Thank you for sharing, P.C. The quotes you chose are powerful reminders of how important setting can be in a work of fiction.

If you’d like to learn more about P.C. and her work, check out the links below.

Website | Blog | Amazon Author Page | Facebook | Twitter | Goodreads | Google + | Video Trailers

Pat ZickP.C. Zick began her writing career in 1998 as a journalist. Her first novel was published in 2000. She’s won various awards for her essays, columns, editorials, articles, and fiction. She describes herself as a “storyteller” no matter the genre. She lived in Florida for thirty years, and she finds the stories of Florida and its people and environment a rich base for her contemporary fiction. Florida’s quirky and abundant wildlife—both human and animal—supply her fiction with tales almost too weird to be believable. Her romance trilogy, Behind the Love, is also set in Florida.

She writes two blogs, P.C. Zick and Living Lightly. She has published three nonfiction books and nine novels.

Zick Promos (5)Her writing contains the elements most dear to her heart, ranging from love to the environment.

She believes in living lightly upon this earth with love, laughter, and passion.

Where You Can Find Me

I’m delighted to have been asked to write a guest post for friend and fellow author P.C. Zick. If you have any questions about the pros and cons of writing in multiple genres, please visit me there and tell me what you think.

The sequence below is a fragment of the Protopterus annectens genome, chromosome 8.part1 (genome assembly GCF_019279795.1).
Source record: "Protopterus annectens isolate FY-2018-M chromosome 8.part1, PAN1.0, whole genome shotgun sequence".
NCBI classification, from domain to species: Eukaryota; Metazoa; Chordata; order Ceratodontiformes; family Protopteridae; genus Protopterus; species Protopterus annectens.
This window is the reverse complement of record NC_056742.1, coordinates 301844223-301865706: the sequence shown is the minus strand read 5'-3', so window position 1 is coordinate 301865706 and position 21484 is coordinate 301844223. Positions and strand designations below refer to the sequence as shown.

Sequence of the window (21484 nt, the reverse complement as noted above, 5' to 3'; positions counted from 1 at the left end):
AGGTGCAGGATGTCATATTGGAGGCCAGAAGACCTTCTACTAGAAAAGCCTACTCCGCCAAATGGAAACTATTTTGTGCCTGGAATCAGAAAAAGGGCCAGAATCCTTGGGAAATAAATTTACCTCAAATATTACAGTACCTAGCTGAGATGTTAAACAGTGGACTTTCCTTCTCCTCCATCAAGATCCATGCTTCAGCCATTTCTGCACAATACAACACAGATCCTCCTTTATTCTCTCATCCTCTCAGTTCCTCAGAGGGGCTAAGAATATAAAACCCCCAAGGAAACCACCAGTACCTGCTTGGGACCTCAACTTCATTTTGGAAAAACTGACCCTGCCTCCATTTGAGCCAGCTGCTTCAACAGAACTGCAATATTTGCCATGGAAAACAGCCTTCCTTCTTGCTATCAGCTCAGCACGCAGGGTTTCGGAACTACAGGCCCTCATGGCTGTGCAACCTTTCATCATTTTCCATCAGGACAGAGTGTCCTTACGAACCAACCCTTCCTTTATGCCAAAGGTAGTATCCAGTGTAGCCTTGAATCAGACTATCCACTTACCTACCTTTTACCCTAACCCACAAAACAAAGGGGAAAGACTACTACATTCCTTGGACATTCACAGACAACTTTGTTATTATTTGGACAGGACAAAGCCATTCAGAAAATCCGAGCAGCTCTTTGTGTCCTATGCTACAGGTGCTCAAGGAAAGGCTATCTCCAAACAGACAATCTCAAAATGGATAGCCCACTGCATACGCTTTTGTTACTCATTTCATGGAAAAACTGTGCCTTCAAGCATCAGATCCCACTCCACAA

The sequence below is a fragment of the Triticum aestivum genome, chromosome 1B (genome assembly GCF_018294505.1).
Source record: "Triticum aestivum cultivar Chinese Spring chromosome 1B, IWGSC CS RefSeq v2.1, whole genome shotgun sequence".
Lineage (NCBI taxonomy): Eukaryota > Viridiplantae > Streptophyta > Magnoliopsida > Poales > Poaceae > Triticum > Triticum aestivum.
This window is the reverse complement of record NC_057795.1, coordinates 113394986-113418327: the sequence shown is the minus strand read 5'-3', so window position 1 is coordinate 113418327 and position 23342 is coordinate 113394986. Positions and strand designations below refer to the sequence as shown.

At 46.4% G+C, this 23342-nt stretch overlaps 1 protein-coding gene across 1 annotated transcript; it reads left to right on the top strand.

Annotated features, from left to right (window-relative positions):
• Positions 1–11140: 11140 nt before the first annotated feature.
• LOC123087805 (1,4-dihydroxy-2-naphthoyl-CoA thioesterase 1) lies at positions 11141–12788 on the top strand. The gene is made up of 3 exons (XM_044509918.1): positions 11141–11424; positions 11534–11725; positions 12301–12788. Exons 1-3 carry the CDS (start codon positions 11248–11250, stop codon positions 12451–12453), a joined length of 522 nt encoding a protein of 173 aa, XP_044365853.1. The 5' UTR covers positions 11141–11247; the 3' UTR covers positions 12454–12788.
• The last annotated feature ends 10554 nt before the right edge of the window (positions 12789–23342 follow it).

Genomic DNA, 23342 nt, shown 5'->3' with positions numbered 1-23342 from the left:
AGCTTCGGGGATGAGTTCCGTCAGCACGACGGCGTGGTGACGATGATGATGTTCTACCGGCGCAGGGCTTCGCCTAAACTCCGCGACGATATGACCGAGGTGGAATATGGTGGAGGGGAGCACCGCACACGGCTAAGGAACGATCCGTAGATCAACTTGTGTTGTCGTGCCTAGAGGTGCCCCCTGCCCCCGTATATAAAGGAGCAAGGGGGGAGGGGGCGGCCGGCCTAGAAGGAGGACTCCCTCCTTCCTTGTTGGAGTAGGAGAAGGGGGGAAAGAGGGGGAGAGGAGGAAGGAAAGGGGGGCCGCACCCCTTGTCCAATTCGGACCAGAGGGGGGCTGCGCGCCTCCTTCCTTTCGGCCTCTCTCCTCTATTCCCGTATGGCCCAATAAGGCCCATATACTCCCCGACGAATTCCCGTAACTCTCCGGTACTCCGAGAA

Click this link to read my post on P.C. Zick’s site.

I also want to mention a live event I’ll be at tonight. If you live in Northwest Arkansas, consider stopping by the Farmington Public Library from 6:00-8:00 to visit with some of the authors of Oghma Creative Media. We’ll be there to discuss writing as well as to chat with our community. I hope to see some of you there.

cover1.jpgFarmington Public Library

175 W. Cimarron Place
Farmington, AR  72730

Ph: (479) 267-2674

A Lamentation of Swans, Part 2–A First Friday Fiction Feature (#FFFF)

It’s that time again. Time for another First Friday Fiction Feature (#FFFF). Other free feature stories can be found on my Pinterest page (a shared short story board) and on the Freebies page of my site.

Today’s offering is the continuation of last month’s story. If you haven’t yet, you should read the first installment before continuing. To read Part 1, click here.


A Lamentation of Swans, Part 2

She hadn’t taken a single step since her fall.

When the hospital released her, she was to go to physical therapy. But she made Jeremiah take her home. He carried her into the house, and she spent her days transferring herself from wheelchair to furniture and back.

She lost track of time.

windowOne day, while reclining on her chaise, listening again to the soundtrack of her former glory, Jeremiah came in and opened the drapes.

“Jeremiah. What are you doing? Close those at once.”

“I’m sorry, madame, but I will not. You can’t stay closed up in here. It’s time you begin your recovery.”

“Recovery? There’s no coming back from this. Close the drapes and leave me be.”

“Many pardons, madame, but I can’t do that.”

Anita brought in a tray loaded with a giant vase of fresh cut flowers, three bottles of mineral water, crusty bread, cut fruit, and assorted cheeses.